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The mean time for onset of sensory block in Group A and Group B was 1.66 ± 0.49 min and 3.00 ± 0.58 min, respectively, i.e., the mean time was significantly shorter in Group A than in Group B (P < 0.001). In Groups A and B, the median (range) for the highest dermatomal level of sensory block was T4 (T3–T6) and T6 (T4–T6), respectively. The mean time to achieve the highest level of sensory block was 2.96 ± 0.63 min and 5.08 ± 0.75 min in Group A and Group B, respectively. The mean time to achieve the highest sensory level was significantly shorter in Group A as compared to Group B (P < 0.001). In Group A, the mean time of two-segment regression was 41.44 ± 5.41 min, while in Group B, it was 70.24 ± 10.38 min, i.e., the mean time was significantly shorter in Group A than in Group B (P < 0.001). The mean duration of sensory block in Groups A and B was 76.74 ± 11.94 min and 168.60 ± 12.41 min, respectively, i. e., it was significantly shorter in Group A than in Group B (P < 0.05) [Table 2].
Table 2: Sensory block characteristics in two groups

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The mean time for onset of motor block was 3.27 ± 0.62 min in Group A and 4.34 ± 0.71 min in Group B. Thus, the mean time for onset of motor block was found to be significantly shorter in Group A than in Group B (P < 0.001). The mean duration of motor block in Groups A and B was 95.78 ± 9.85 min and 186.26 ± 13.56 min, respectively. The mean duration of motor block was significantly shorter in Group A than Group B (P < 0.001) [Table 3]. Similarly, the mean duration of analgesia in Group A and Group B was 97.22 ± 11.82 min and 191.58 ± 37.06 min, respectively. The mean duration of analgesia was also significantly shorter in Group A than Group B (P < 0.001) [Table 2].
Table 3: Motor block characteristics in two groups

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There was no significant change in mean PR over time in both Groups A and B (P > 0.05) [Figure 2]. There was no significant change in mean SBP, DBP, and MAP intraoperatively (P > 0.05) [Figure 3],[Figure 4],[Figure 5].
Figure 2: Comparison of mean pulse rate in two groups. Group A: Chloroprocaine; Group B: Bupivacaine

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Figure 3: Comparison of mean systolic blood pressure in two groups. Group A: Chloroprocaine; Group B: Bupivacaine

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Figure 4: Comparison of mean diastolic blood pressure in two groups. Group A: Chloroprocaine; Group B: Bupivacaine

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Figure 5: Comparison of mean arterial pressure in two groups. Group A: Chloroprocaine; Group B: Bupivacaine

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In Group A, one (2%) parturient experienced nausea, two (4%) parturients experienced vomiting, three (6%) parturients had hypotension, and one (2%) parturient had bradycardia; while in Group B, two (4%) parturients experienced nausea, two (4%) parturients experienced vomiting, eight (16%) parturients had hypotension, and two (4%) parturients had bradycardia. Hypotension and bradycardia were noted more in Group B than Group A. No parturient had PDPH, urinary retention, or TNS in the two groups [Table 4].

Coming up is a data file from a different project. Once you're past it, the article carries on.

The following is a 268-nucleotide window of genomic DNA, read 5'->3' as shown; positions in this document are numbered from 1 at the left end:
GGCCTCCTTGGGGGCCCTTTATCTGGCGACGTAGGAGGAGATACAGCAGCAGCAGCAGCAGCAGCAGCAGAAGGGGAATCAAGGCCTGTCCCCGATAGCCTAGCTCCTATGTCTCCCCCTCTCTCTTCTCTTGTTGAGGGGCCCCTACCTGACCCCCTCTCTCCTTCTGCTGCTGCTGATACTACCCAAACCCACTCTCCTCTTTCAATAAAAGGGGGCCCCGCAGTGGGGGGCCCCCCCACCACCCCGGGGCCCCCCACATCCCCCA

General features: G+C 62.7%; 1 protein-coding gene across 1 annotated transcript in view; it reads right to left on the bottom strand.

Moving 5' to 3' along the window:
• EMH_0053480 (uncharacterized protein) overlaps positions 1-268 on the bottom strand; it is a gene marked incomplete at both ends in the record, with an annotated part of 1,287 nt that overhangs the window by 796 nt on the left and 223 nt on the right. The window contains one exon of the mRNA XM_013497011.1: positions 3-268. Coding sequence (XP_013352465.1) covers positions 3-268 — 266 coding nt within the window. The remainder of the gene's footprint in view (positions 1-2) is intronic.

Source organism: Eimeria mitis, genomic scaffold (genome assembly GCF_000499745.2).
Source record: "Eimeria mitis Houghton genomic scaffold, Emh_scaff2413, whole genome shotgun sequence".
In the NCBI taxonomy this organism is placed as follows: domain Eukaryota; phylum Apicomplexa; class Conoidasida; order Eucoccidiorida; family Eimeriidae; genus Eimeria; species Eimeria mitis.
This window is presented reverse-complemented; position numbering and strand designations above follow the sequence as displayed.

Table 4: Adverse effects/complications in two groups

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  Discussion Top


The results of our study suggest that a dose of 50 mg isobaric 1% 2-CP provides a faster onset of sensory block, predictable block height, and early resolution of both sensory and motor blockade than 10 mg hyperbaric 0.5% bupivacaine.[14],[15],[16] The faster recovery from motor blockade is preferred, especially in parturients after a cesarean delivery for reducing the time for exclusive breastfeeding.[17]

In our study, the onset of sensory block was significantly faster in the 2-CP group. Our results were comparable to those of Khare et al.[18] who compared intrathecal 1% 2-CP 30 mg (Group A) with 0.5% hyperbaric bupivacaine 15 mg (Group B) in infraumbilical surgeries. They found that onset of sensory block was significantly earlier in Group A (1.8 ± 0.3 min) than in Group B (3.2 ± 0.4 min) (P < 0.001). The onset of action is usually determined by pKa of drug, which is the unprotonated form that crosses the nerve plasma membrane. However, CP has faster onset even with relatively high pKa, due to the high concentrations (1%) used.[18] In addition, the onset is also dose dependent, which could be the possible reason of significantly faster onset of sensory block in our study. Similarly, the time of onset of motor block was found to be significantly faster in Group A, i.e., 2-CP group (P < 0.001). Bojaraaj and Lalitha[16] compared 1% 2-CP 40 mg (Group A) with 0.5% bupivacaine 10 mg (Group B) given for SA in perineal surgeries. They reported a significantly faster onset of motor block in Group A than Group B (5.85 ± 1.46 min versus 7.35 ± 1.27 min, P = 0.04). Our results are in concordance with this study. This could be attributed due to higher concentration of 2-CP (1%) as compared to hyperbaric bupivacaine (0.5%). The faster onset of the motor block would provide excellent operating conditions particularly in parturients who required a faster induction of anesthesia undergoing LSCS.

The desired level of sensory blockade for LSCS is T4–T6. In our study, the peak block height of sensory block was T4 (T3–T6) in Group A, whereas it was T6 (T4–T6) in Group B. This showed that parturients in both groups achieved the desired level of sensory blockade for optimal operating conditions. Although peak block height was significantly higher in Group A when compared to Group B, none of the patients developed high spinal during the intraoperative period as has also been reported by previous studies.[19] The mean time to achieve the highest level of sensory block was significantly shorter in the CP group. Camponovo et al.[13] reported that the time to achieve the highest dermatomal level of sensory block was 8.5 min and 14 min in Group A and Group B, respectively. Thus, it was significantly shorter with CP (Group A) (P < 0.05).